A Travellerspoint blog

Budapest - Day 11 Sunday February 18

Goodbye AmaMagna

View AmaMagna 02/2024 on Cybercsp's travel map.

After our final breakfast onboard, we disembarked the AmaMagna at 9:30 AM. We, along with our luggage (which is heavier than when we arrived and we may be too), were loaded on a bus to be taken on a “Hidden Budapest” tour, promising "fascinating sites lesser-known to the average traveler." Here are a few of the sites we passed along the way:

The Chain Bridge (Széchenyi Lánchíd)...Budapest’s magnificent suspension bridge connects the Buda (West) and Pest (East) sides of the city, arching over the River Danube. The bridge opened in 1849, and was destroyed in January of 1945 by the retreating Germans during the Siege of Budapest; fortunately, the towers remained. The bridge was rebuilt, and reopened in 1949, guarded by the lions.


The haunting "Shoes on the Danube" continues to be one of the most moving tributes to the victims of the Holocaust.


Our first stop was the Aquincum Museum of Roman ruins.


On the outskirts of Budapest, in the area that was Obuda, are the remains of a former military garrison of the Roman province of Pannonia. Since the ruins of a three-level aqueduct were discovered here, archeologists have unearthed evidence of a large complex, that included markets, homes, public baths, and even central heating!


The "Painter's House" recreates what might have been the typical home of a Roman officer.


And....WAIT FOR IT.. they found remains of two amphitheaters, one that held 1,600 spectators! Now we can go home, for there is no European adventure without an amphitheater. The theater section of the Aquincum amphitheater is actually larger than the Roman Colosseum.


Fun Fact: Our guide told us that the Hungarian language is different from any other European language, as it is Euro-Mongolian based. Perhaps only the Finns could understand a few words.

This square commemorates the assassination site of the Hungarian Prime Minister who attempted a revolt against the Communists. The building nearby bears shell damage from the Communist response.


Returning to the historic center of Budapest, we visited Liberty Square. Our guide did an amazing job of helping us to understand the history and the political contrasts in this area. For example, when the Hungarians threatened the removal of this Russian memorial (which not coincidentally had been erected like a middle-finger salute in the sightline of the American embassy), the Russians stated that they would exhume and desecrate their war dead in Russia. Not wanting that consequence, they instead planted trees to block one side of the monument and placed statues of American presidents George Bush and Ronald Reagan nearby. In addition, this is the only memorial that is unlit at night (the ultimate insult).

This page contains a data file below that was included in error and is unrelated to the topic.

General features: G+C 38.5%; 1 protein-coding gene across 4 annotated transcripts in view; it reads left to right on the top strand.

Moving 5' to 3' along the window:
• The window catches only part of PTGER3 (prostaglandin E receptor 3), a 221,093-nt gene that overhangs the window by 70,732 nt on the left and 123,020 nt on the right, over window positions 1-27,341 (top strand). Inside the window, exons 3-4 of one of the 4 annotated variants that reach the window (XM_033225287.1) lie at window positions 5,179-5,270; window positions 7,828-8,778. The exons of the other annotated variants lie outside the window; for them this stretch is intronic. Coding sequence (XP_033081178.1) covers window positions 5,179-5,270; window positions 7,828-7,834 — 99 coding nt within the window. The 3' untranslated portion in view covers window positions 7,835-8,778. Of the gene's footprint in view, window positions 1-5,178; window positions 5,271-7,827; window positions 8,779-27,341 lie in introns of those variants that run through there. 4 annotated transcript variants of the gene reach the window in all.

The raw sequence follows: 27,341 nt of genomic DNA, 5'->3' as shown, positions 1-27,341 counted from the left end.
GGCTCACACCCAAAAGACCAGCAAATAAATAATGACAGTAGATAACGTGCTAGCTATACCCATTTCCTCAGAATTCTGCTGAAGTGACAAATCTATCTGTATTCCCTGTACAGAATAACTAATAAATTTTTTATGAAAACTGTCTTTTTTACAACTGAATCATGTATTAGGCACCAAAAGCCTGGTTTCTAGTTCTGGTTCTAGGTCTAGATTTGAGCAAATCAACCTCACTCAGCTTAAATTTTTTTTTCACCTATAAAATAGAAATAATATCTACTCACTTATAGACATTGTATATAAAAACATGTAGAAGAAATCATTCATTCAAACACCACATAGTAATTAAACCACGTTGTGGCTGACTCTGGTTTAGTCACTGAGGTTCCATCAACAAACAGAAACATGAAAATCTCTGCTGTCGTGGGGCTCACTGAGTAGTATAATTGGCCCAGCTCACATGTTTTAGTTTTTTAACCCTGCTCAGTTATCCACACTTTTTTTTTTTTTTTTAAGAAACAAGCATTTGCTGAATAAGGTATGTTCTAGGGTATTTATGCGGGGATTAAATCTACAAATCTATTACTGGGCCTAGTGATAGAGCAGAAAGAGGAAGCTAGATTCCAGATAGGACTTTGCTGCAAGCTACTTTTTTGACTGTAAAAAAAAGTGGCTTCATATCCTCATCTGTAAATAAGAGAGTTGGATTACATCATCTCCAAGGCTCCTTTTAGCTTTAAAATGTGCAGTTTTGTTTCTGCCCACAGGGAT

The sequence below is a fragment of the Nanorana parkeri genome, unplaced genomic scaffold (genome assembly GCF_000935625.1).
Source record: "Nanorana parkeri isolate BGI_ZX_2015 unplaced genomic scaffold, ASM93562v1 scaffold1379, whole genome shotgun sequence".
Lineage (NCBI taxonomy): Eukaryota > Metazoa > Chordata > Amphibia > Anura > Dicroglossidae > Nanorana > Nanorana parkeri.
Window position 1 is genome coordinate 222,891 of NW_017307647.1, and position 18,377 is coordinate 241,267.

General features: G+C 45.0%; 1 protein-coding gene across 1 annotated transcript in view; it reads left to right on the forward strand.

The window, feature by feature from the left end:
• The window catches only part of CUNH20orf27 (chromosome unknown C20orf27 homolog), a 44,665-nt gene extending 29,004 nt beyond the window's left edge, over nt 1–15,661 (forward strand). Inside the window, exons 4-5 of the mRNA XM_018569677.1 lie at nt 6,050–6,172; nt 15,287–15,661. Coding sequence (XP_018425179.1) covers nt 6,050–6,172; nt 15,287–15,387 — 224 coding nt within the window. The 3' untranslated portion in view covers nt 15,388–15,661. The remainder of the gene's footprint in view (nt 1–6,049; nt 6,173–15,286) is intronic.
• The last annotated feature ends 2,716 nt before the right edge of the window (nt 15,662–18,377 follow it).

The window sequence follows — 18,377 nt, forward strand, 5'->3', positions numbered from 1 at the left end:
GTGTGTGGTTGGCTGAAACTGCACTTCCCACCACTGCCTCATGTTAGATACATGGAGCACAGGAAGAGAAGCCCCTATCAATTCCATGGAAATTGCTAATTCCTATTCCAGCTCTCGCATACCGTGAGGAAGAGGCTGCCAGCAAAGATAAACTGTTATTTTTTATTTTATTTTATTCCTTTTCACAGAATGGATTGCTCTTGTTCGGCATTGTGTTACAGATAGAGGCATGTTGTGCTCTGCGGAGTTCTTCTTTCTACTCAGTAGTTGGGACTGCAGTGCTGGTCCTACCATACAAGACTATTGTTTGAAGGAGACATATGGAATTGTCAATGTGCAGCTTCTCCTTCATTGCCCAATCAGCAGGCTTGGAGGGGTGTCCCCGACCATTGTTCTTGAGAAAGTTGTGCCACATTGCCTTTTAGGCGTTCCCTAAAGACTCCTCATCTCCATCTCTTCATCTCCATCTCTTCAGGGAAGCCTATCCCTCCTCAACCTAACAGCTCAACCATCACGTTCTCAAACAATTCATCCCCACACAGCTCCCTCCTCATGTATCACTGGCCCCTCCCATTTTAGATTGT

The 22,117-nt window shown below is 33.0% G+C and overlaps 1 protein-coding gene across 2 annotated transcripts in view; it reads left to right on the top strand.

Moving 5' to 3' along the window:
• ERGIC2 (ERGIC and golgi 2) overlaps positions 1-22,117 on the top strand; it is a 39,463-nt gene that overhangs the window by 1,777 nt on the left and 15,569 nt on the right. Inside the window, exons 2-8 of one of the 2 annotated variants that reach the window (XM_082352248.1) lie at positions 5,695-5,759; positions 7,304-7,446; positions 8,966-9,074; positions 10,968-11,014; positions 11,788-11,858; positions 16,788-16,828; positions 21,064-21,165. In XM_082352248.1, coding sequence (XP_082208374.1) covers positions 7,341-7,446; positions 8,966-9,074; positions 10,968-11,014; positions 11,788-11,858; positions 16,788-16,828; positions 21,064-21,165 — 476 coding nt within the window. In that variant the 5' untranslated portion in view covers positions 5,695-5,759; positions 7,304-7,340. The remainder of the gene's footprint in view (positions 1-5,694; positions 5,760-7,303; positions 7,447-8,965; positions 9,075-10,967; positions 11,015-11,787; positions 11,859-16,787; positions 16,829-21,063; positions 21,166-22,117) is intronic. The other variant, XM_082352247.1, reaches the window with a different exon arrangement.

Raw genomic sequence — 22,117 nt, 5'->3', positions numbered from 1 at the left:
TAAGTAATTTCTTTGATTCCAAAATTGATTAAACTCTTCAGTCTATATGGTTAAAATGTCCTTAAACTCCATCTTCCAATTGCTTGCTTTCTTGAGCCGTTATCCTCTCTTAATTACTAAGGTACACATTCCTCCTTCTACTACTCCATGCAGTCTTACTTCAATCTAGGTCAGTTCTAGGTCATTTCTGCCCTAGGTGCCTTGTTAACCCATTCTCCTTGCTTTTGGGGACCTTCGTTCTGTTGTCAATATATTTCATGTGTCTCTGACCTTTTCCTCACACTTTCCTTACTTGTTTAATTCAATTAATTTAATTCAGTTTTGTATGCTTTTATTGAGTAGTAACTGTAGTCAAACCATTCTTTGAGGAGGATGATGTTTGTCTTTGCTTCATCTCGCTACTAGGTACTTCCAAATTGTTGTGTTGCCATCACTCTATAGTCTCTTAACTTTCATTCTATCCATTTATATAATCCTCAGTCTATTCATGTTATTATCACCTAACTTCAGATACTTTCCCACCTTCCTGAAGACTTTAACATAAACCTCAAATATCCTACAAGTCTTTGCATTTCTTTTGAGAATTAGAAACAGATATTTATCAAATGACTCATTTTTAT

Another artist placed Kermit the frog outside the Communist controlled broadcast company, as if he had escaped the iron gates.


Here is a memorial to victims of the Holocaust.


We passed St. Stephen’s Basilica...


...and so many other beautiful buildings.


After our tour, we checked into Matild Palace, which will be our last home on this journey. This place is stunning and has a fabulous location.


As our room was not ready, we went around the corner and shared Hazi Lecso, a vegetable stew with sausage while we waited.


Here is our room for the next two nights:


After a little nap, we went to dinner with Chad and Brianna from our cruise at Beerstro 14, a three-minute walk from our hotel. Amazing food: Foie Gras, steaks, and a shared dessert. YUM!


Photos are tagged Magna and Budapest_2024

Posted by Cybercsp 13:58 Archived in Hungary Tagged magna budapest_2024

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Room is beautiful - makes me a little less sad you left the ship! My Aunt raves about Budapest! xo

by Daniella

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